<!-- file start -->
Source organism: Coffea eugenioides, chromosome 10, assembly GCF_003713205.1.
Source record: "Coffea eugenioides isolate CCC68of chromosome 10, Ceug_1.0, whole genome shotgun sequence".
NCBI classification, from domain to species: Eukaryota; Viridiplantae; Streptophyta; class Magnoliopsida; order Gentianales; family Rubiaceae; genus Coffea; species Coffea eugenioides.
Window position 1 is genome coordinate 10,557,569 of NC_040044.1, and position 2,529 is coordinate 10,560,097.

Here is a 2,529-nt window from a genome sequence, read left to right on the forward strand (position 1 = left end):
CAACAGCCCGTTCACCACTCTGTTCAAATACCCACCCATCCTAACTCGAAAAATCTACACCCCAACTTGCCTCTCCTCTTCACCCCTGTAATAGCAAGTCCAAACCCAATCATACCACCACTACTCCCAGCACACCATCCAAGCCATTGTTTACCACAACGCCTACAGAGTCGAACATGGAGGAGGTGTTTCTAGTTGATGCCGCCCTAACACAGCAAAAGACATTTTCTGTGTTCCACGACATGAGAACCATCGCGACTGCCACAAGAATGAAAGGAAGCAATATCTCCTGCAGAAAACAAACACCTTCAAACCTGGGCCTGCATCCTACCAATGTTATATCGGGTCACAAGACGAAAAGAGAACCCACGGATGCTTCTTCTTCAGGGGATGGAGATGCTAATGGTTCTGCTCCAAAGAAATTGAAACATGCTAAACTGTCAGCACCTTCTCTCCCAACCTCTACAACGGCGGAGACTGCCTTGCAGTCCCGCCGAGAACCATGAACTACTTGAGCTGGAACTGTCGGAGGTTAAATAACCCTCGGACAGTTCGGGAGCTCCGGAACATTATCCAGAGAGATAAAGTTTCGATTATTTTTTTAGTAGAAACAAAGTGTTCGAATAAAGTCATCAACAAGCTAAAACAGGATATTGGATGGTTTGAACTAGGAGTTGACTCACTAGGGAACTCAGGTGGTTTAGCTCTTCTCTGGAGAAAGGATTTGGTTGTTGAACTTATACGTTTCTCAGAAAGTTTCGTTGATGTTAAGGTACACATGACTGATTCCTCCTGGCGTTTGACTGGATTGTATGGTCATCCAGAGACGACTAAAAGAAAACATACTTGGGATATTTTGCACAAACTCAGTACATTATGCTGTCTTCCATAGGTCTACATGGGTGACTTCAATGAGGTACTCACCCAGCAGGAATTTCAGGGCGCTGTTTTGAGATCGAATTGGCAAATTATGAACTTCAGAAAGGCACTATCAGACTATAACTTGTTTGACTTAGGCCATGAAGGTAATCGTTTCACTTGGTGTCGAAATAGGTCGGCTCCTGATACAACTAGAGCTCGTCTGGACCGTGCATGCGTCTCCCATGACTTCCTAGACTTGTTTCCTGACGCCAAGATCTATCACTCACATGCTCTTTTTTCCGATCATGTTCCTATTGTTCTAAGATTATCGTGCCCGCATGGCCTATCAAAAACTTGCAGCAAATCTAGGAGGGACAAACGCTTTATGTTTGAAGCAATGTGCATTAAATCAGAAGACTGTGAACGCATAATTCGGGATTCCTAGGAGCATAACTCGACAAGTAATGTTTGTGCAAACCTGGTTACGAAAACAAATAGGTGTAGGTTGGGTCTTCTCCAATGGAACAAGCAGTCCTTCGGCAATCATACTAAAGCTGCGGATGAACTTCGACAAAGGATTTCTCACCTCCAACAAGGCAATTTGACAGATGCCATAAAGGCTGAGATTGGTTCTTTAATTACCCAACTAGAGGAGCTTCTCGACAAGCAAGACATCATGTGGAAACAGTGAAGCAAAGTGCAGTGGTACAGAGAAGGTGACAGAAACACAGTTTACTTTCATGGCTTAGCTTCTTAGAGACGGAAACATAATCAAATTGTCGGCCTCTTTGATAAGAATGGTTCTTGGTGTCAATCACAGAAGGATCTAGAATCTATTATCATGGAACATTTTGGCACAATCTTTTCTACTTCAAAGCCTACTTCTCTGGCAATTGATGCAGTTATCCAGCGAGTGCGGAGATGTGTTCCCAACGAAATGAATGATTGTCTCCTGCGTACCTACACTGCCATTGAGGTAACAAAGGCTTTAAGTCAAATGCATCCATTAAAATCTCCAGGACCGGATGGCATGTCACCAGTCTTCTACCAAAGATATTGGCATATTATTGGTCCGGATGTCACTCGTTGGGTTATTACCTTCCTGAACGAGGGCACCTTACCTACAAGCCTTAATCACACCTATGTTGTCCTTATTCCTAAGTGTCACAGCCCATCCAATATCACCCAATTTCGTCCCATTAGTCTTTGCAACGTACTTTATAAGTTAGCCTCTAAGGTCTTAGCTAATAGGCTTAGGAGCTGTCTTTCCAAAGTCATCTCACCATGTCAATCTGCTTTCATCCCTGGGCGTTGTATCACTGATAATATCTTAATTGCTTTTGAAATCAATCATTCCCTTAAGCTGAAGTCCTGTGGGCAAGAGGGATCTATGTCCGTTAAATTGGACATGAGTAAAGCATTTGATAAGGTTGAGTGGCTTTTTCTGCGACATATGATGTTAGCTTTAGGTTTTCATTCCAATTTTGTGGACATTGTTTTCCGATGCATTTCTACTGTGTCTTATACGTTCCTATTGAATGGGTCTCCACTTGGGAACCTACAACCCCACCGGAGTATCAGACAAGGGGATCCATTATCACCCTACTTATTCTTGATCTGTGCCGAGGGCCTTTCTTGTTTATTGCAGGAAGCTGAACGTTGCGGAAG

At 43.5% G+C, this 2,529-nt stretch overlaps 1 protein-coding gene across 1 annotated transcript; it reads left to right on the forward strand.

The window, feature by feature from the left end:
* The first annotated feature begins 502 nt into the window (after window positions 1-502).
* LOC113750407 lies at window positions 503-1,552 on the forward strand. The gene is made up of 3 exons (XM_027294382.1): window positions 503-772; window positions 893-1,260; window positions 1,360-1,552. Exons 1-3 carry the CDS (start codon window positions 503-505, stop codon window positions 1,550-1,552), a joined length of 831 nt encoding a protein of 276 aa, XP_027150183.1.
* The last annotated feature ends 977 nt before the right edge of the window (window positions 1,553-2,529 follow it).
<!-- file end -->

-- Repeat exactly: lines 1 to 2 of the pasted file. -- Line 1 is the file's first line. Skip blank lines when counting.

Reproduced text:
Source organism: Coffea eugenioides, chromosome 10, assembly GCF_003713205.1.
Source record: "Coffea eugenioides isolate CCC68of chromosome 10, Ceug_1.0, whole genome shotgun sequence".